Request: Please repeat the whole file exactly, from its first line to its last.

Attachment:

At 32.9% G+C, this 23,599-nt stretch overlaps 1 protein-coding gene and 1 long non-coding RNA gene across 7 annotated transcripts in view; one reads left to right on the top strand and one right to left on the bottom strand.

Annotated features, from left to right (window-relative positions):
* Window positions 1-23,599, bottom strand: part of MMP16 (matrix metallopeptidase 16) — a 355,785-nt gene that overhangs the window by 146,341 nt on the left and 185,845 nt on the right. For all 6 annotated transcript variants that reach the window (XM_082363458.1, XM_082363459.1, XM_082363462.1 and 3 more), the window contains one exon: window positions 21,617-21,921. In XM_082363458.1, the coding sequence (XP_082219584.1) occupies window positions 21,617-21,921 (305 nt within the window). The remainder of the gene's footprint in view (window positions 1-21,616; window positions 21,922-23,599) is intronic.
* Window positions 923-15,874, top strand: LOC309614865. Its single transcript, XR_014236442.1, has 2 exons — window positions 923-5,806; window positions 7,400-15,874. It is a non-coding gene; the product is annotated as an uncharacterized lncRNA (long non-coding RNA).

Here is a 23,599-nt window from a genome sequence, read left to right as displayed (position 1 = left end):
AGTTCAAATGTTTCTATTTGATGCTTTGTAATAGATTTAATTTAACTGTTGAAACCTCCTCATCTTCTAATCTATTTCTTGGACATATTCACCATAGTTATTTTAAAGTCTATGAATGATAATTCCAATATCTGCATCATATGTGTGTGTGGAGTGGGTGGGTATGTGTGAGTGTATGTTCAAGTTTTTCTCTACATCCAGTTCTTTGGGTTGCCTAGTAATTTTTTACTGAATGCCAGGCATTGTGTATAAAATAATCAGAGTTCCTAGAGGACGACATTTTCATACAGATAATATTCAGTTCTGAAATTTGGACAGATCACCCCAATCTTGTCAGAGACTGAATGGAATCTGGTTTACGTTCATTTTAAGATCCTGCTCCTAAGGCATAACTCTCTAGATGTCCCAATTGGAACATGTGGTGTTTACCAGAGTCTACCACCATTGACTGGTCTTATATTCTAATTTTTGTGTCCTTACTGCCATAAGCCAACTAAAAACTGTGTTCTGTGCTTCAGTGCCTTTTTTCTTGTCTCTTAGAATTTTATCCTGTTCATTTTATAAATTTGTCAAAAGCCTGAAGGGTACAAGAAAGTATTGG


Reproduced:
At 32.9% G+C, this 23,599-nt stretch overlaps 1 protein-coding gene and 1 long non-coding RNA gene across 7 annotated transcripts in view; one reads left to right on the top strand and one right to left on the bottom strand.

Annotated features, from left to right (window-relative positions):
* Window positions 1-23,599, bottom strand: part of MMP16 (matrix metallopeptidase 16) — a 355,785-nt gene that overhangs the window by 146,341 nt on the left and 185,845 nt on the right. For all 6 annotated transcript variants that reach the window (XM_082363458.1, XM_082363459.1, XM_082363462.1 and 3 more), the window contains one exon: window positions 21,617-21,921. In XM_082363458.1, the coding sequence (XP_082219584.1) occupies window positions 21,617-21,921 (305 nt within the window). The remainder of the gene's footprint in view (window positions 1-21,616; window positions 21,922-23,599) is intronic.
* Window positions 923-15,874, top strand: LOC309614865. Its single transcript, XR_014236442.1, has 2 exons — window positions 923-5,806; window positions 7,400-15,874. It is a non-coding gene; the product is annotated as an uncharacterized lncRNA (long non-coding RNA).

Here is a 23,599-nt window from a genome sequence, read left to right as displayed (position 1 = left end):
AGTTCAAATGTTTCTATTTGATGCTTTGTAATAGATTTAATTTAACTGTTGAAACCTCCTCATCTTCTAATCTATTTCTTGGACATATTCACCATAGTTATTTTAAAGTCTATGAATGATAATTCCAATATCTGCATCATATGTGTGTGTGGAGTGGGTGGGTATGTGTGAGTGTATGTTCAAGTTTTTCTCTACATCCAGTTCTTTGGGTTGCCTAGTAATTTTTTACTGAATGCCAGGCATTGTGTATAAAATAATCAGAGTTCCTAGAGGACGACATTTTCATACAGATAATATTCAGTTCTGAAATTTGGACAGATCACCCCAATCTTGTCAGAGACTGAATGGAATCTGGTTTACGTTCATTTTAAGATCCTGCTCCTAAGGCATAACTCTCTAGATGTCCCAATTGGAACATGTGGTGTTTACCAGAGTCTACCACCATTGACTGGTCTTATATTCTAATTTTTGTGTCCTTACTGCCATAAGCCAACTAAAAACTGTGTTCTGTGCTTCAGTGCCTTTTTTCTTGTCTCTTAGAATTTTATCCTGTTCATTTTATAAATTTGTCAAAAGCCTGAAGGGTACAAGAAAGTATTGG